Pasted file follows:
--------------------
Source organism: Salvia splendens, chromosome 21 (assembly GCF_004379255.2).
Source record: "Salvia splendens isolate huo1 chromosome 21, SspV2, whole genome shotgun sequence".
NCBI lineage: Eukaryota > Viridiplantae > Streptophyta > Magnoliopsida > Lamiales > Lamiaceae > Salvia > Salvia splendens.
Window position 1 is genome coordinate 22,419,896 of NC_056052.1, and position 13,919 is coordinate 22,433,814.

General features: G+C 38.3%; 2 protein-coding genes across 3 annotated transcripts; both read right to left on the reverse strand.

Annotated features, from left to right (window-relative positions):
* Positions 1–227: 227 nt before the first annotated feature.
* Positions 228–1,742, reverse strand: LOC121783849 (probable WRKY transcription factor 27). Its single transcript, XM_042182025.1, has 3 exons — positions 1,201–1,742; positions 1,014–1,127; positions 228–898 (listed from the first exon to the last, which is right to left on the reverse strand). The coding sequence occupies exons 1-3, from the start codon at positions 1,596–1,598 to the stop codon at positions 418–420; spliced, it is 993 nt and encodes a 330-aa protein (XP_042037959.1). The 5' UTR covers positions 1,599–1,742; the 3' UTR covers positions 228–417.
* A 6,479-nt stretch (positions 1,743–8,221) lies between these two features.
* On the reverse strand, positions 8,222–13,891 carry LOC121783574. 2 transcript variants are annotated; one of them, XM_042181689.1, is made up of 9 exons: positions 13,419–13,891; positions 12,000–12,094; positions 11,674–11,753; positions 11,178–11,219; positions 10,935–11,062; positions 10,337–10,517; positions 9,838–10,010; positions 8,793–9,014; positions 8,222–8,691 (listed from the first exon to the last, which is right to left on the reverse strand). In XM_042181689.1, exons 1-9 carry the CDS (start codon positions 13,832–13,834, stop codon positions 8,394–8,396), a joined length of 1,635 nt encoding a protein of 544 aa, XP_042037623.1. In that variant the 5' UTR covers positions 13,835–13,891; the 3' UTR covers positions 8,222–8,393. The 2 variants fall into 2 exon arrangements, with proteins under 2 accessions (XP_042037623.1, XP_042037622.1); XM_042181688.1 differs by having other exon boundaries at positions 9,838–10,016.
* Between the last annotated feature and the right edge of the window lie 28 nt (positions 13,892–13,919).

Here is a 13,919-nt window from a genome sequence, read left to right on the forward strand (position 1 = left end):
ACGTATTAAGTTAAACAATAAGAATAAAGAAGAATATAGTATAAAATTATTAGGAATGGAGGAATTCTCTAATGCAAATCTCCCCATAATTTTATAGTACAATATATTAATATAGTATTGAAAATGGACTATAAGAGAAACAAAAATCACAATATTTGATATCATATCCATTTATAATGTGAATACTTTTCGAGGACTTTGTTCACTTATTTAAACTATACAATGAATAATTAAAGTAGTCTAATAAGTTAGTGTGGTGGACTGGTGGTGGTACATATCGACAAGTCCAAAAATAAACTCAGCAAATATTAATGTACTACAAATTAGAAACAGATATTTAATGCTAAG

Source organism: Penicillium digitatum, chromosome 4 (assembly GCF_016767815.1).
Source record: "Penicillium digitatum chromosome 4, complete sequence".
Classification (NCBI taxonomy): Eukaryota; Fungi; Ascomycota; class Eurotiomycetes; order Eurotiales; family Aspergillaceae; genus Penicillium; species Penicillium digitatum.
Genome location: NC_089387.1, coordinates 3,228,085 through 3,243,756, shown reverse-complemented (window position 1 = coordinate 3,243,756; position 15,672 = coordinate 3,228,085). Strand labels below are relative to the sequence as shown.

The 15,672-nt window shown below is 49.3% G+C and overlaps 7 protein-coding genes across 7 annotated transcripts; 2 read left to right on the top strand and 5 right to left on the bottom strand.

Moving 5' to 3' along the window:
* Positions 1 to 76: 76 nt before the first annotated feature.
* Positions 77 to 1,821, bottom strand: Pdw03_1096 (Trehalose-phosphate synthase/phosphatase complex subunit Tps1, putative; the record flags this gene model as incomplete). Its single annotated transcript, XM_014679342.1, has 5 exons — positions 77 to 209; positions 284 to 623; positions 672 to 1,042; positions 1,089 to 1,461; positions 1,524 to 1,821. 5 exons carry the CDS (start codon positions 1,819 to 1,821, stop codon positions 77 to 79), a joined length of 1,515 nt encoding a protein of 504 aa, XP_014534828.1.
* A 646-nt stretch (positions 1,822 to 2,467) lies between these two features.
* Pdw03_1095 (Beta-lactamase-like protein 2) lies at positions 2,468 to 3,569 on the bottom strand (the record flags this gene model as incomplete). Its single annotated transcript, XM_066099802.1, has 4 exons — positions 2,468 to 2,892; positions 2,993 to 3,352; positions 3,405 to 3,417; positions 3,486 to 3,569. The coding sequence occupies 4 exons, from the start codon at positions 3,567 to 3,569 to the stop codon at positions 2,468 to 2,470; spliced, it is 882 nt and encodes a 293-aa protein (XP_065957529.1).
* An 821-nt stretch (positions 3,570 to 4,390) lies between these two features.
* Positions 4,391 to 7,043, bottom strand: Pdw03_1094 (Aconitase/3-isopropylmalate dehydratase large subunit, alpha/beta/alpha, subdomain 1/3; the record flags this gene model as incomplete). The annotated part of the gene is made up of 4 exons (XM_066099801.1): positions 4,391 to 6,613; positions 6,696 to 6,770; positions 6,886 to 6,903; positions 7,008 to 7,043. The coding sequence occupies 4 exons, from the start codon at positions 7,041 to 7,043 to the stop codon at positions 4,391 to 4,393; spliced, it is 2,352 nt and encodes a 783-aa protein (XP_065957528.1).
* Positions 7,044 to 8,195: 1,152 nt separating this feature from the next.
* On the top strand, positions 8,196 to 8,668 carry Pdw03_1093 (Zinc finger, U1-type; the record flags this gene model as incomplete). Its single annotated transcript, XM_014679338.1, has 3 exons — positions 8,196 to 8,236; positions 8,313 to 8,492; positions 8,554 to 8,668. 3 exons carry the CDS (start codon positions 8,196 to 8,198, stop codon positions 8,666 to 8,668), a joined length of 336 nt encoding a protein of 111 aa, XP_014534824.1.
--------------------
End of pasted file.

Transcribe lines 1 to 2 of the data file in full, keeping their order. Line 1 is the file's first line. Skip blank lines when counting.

Source organism: Salvia splendens, chromosome 21 (assembly GCF_004379255.2).
Source record: "Salvia splendens isolate huo1 chromosome 21, SspV2, whole genome shotgun sequence".